No School Like the Old School: 9 Best Old School Italian Restaurants in NYC

ATTN: If you’re interested in learning more about our newest interactive food events, including ‘Make Pizza Drink Wine’, you can read more and purchase tickets HERE.

When most people come to New York City, the first thing they do is grab a slice.

However, a dollar slice will merely scratch the surface of the incredible Italian cuisine we have to offer in NYC.

These old school classic Italian restaurants have been serving impeccable food while simultaneously making their guests feel like a member of their own family. 

In short, they're exactly what you need in your life. 

These restaurants don't rely only on their food to encourage you to come back, though their food is out of this world... they rely on quality, welcoming service. No matter what mood you're in when you enter, you're sure to leave happy and well fed. 

Here are the best old school Italian restaurants in NYC though in no particular order: 

1. John's of 12th Street (302 East 12th Street)

crownsbass5 Dinner tonight in NYC. Chicken parmigiana & spaghetti at the long-standing Classic Italian place called @johnsof12thstreet best chicken parm I've ever had! #nyceats

For a restaurant to survive in the brutal NYC restaurant industry for over 100 years, it needs to be spectacular. Did we mention that John's has been around since 1908? 

This neighborhood joint is is a classic East Village, old school Italian restaurant.


Both the food and decor hasn't changed much since its opening, but we're obsessed with it all the more for it. John's red sauce is perfect for a chilly night out, particularly over chicken parmigiana, an American-Italian favorite. 

However, be aware that this old school spot still isn't messing with plastic; it's cash only. 

2. Dominick's (2335 Arthur Avenue - the Bronx)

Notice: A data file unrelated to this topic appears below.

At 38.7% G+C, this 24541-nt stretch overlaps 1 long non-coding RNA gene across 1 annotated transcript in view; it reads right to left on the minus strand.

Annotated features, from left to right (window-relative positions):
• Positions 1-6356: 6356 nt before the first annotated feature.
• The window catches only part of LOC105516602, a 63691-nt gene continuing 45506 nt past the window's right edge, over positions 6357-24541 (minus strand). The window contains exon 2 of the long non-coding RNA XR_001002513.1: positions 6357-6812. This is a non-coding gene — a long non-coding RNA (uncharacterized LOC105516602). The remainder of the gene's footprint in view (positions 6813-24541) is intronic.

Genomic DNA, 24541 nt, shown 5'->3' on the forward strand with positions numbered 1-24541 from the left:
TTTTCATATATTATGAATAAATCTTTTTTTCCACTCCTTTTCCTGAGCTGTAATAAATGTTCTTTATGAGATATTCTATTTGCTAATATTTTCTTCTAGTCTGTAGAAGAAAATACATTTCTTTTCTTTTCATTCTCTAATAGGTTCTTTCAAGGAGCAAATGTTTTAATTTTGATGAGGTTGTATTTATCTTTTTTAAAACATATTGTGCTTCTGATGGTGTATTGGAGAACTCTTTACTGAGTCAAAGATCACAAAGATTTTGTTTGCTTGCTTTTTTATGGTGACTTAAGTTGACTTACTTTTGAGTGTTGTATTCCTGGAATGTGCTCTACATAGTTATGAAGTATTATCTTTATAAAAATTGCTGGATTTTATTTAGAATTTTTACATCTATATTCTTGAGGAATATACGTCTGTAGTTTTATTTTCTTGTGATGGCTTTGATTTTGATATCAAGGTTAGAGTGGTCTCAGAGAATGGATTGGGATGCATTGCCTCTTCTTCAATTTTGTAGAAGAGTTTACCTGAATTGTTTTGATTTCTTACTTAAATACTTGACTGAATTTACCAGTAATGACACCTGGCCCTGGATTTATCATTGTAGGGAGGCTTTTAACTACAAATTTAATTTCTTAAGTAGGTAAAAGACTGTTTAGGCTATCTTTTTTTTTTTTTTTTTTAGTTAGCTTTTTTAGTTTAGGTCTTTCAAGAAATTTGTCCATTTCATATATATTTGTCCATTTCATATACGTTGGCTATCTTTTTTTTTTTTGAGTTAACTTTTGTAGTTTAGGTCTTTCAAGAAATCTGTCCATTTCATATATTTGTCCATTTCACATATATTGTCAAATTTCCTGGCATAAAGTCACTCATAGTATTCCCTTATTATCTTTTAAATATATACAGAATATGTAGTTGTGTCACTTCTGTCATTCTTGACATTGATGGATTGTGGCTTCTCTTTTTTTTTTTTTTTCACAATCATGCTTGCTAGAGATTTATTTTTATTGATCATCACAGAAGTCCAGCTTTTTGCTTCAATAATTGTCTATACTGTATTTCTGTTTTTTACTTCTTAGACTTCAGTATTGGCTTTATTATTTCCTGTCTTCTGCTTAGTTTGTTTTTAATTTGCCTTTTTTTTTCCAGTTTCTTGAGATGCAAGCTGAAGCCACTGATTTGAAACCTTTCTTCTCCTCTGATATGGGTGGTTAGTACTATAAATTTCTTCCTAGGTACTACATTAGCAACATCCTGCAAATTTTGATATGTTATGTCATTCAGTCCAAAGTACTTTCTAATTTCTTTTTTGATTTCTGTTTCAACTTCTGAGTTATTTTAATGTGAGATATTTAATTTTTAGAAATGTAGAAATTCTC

rachelsoleil Arthur Avenue : A little red sauce goes a long way 🍝 after a lovely afternoon at @NYBG #FridaKhalo exhibit. #redsauce #italianfood #arthurave #eeeeeats #nycfat #grubshotsnyc

Anyone who considers themselves a New Yorker knows that the real Little Italy is actually in the Bronx, Arthur Avenue to be specific. Dominick's is one of the best Italian restaurants in the Bronx's Little Italy. When you eat at Dominick's, it's pretty much a sure bet you'll be getting great food and service. 

This old school Italian restaurant hasn't changed much in the last 50 years, though they have put a menu with prices on display outside the restaurant. 

The food, however, is just as good as always. Try the Linguini alla Gianni, but your server will be more than willing to help you (or intimidate you) into deciding on something more your style. Like most old school restaurants, it's cash only.

3. Manducatis (13-27 Jackson Avenue - Queens)

baconneggz #gnocchi #food #foodporn #sony #sonyqx100 #pasta #lic #nyc #italian

This spot in Long Island City is truly a family business serving up delicious old school Italian like your Nonna used to make. Manducatis opened on Christmas Day in 1977 by Vincenzo and Ida Cerbone. 

Though it took a few years for the restaurant to really take off, Manducatis has received the seal of approval from New Yorkers and celebrities, including Queens born Tony Bennett. 

We recommend the ricotta gnocchi, which is homemade of course, or the piccata of veal with lemon. 

4. Ferdinando's Focacceria (151 Union Street - Brooklyn)

natylek Heaven on earth! Burrata #chewdoin #food #foodporn #ferdinandos #focacheria #amazing #dinner #burrata #eggplant #delish #фото #красота #ужин #еда @chefdavidburke #italian

Though Ferdinando's Focacceria was opened in 1904, it was originally called Paul's Focacceria. Even though the name has changed, the food, floors, ceiling tiles, and some tables have remained the same. 

The current owner, Frank Buffa, took over after his father-in-law's, Ferdinando, death 40 years ago.